x <- t(train$x) # Choose only 5000 training data x2 <- x[,1:5000] y <-train$y
# Set labels for all digits that are 'not 5' to 0
y[y!=5] <- 0
# Set labels of digit 5 as 1
y[y==5] <- 1
# Set the data
y1 <- as.matrix(y)
y2 <- t(y1)
# Choose the 1st 5000 data
y3 <- y2[,1:5000]

#Execute the Deep Learning Model
retvals = L_Layer_DeepModel(x2, y3, layersDimensions,
hiddenActivationFunc='tanh',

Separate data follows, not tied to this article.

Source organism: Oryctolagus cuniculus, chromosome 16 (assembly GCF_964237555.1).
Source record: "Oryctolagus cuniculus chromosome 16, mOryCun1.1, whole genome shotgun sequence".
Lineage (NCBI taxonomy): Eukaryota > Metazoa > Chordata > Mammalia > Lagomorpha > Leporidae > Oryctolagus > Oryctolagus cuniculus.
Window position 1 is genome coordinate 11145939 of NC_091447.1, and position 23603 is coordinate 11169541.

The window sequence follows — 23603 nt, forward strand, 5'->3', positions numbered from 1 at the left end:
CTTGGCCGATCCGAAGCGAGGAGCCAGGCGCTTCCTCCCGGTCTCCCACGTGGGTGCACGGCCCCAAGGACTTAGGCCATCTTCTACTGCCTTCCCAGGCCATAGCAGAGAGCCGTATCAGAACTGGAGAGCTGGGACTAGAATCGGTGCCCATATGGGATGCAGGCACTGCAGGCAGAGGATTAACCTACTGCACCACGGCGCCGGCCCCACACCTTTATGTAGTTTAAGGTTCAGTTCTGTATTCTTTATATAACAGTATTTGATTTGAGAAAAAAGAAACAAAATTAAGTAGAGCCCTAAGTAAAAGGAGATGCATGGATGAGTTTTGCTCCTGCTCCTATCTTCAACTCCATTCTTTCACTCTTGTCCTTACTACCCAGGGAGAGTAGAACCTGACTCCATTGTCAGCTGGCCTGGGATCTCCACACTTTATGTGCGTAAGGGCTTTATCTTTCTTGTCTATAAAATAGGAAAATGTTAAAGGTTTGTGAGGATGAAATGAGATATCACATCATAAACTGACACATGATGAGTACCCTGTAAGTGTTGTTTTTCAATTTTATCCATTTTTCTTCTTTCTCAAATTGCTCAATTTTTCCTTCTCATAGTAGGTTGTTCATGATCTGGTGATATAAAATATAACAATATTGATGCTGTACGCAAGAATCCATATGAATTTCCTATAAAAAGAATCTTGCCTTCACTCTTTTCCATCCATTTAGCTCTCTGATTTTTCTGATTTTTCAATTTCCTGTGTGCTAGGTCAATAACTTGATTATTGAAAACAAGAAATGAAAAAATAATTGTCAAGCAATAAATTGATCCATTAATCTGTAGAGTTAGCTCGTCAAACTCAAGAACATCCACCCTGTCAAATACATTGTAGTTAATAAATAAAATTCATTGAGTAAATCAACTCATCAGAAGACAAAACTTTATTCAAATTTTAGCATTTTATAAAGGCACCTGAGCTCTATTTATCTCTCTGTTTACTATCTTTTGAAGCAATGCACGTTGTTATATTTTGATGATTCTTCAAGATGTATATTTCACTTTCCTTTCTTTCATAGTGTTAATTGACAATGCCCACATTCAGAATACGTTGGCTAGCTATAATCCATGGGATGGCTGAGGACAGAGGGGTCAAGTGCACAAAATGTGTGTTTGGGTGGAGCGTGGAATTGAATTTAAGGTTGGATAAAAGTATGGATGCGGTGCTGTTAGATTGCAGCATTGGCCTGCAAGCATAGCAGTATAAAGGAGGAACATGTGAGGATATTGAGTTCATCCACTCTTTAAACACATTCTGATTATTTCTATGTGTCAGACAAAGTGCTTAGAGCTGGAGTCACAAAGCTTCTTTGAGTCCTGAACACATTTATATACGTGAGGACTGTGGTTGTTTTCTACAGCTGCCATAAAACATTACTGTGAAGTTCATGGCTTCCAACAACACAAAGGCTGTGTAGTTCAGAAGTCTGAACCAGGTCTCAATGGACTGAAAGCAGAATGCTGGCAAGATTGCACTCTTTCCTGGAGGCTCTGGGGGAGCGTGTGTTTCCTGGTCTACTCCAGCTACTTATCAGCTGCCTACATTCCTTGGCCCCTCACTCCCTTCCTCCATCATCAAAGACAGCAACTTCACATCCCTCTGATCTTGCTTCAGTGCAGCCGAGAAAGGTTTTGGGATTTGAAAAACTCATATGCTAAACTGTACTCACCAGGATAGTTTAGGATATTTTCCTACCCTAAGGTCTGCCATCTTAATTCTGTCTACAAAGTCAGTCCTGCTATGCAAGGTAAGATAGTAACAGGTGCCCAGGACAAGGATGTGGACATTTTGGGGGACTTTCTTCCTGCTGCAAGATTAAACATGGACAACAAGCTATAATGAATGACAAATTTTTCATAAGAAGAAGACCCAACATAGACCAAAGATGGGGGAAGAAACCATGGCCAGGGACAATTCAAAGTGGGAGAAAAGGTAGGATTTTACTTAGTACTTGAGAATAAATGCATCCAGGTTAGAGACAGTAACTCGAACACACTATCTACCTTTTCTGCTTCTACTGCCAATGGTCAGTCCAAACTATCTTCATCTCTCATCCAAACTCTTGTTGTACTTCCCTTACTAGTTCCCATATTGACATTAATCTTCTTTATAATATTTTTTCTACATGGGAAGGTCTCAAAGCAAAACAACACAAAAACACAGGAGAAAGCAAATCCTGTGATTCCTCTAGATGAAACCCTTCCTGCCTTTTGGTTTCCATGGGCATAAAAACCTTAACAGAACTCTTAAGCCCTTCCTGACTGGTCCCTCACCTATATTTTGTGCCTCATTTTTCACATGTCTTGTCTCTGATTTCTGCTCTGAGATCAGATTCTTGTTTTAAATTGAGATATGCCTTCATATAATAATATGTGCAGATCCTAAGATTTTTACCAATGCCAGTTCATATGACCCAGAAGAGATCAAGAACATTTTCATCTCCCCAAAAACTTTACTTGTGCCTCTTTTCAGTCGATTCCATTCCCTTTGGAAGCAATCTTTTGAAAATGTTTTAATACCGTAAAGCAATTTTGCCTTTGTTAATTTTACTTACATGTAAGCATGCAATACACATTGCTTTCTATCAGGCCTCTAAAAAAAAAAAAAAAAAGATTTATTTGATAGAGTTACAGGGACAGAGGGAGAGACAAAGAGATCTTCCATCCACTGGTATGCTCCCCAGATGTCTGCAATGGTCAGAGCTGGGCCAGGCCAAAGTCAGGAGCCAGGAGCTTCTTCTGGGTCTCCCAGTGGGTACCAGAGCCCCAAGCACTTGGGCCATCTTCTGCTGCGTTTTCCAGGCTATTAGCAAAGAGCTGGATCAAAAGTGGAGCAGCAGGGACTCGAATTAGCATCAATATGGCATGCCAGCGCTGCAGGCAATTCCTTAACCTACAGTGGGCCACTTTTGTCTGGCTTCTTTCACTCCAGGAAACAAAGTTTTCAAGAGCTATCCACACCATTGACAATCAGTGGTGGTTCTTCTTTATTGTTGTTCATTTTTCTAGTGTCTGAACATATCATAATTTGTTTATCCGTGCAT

learningRate = 0.3,
numIterations = 3000, print_cost = True)
# Plot cost vs iteration
costs <- retvals[['costs']]
numIterations = 3000
iterations <- seq(0,numIterations,by=1000)
df <-data.frame(iterations,costs)
ggplot(df,aes(x=iterations,y=costs)) + geom_point() +geom_line(color="blue") +
xlab('No of iterations') + ylab('Cost') + ggtitle("Cost vs No of iterations")

# Compute probability scores